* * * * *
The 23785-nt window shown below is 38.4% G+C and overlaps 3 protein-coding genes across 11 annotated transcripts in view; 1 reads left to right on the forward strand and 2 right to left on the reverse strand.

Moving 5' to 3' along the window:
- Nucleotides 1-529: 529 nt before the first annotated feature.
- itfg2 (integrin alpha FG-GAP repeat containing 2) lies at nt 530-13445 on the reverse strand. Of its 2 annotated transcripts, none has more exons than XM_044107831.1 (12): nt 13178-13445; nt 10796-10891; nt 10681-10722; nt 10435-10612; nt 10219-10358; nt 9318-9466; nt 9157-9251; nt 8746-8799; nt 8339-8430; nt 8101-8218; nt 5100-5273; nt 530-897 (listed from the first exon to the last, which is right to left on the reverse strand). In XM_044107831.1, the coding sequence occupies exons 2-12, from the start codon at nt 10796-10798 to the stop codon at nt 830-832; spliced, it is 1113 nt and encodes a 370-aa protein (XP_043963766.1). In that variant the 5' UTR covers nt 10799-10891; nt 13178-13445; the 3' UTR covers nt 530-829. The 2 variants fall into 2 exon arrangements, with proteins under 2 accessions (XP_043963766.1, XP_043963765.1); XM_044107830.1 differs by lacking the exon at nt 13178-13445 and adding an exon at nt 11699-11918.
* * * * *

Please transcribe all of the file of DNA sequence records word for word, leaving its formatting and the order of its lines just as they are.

The 23785-nt window shown below is 38.4% G+C and overlaps 3 protein-coding genes across 11 annotated transcripts in view; 1 reads left to right on the forward strand and 2 right to left on the reverse strand.

Moving 5' to 3' along the window:
- Nucleotides 1-529: 529 nt before the first annotated feature.
- itfg2 (integrin alpha FG-GAP repeat containing 2) lies at nt 530-13445 on the reverse strand. Of its 2 annotated transcripts, none has more exons than XM_044107831.1 (12): nt 13178-13445; nt 10796-10891; nt 10681-10722; nt 10435-10612; nt 10219-10358; nt 9318-9466; nt 9157-9251; nt 8746-8799; nt 8339-8430; nt 8101-8218; nt 5100-5273; nt 530-897 (listed from the first exon to the last, which is right to left on the reverse strand). In XM_044107831.1, the coding sequence occupies exons 2-12, from the start codon at nt 10796-10798 to the stop codon at nt 830-832; spliced, it is 1113 nt and encodes a 370-aa protein (XP_043963766.1). In that variant the 5' UTR covers nt 10799-10891; nt 13178-13445; the 3' UTR covers nt 530-829. The 2 variants fall into 2 exon arrangements, with proteins under 2 accessions (XP_043963766.1, XP_043963765.1); XM_044107830.1 differs by lacking the exon at nt 13178-13445 and adding an exon at nt 11699-11918.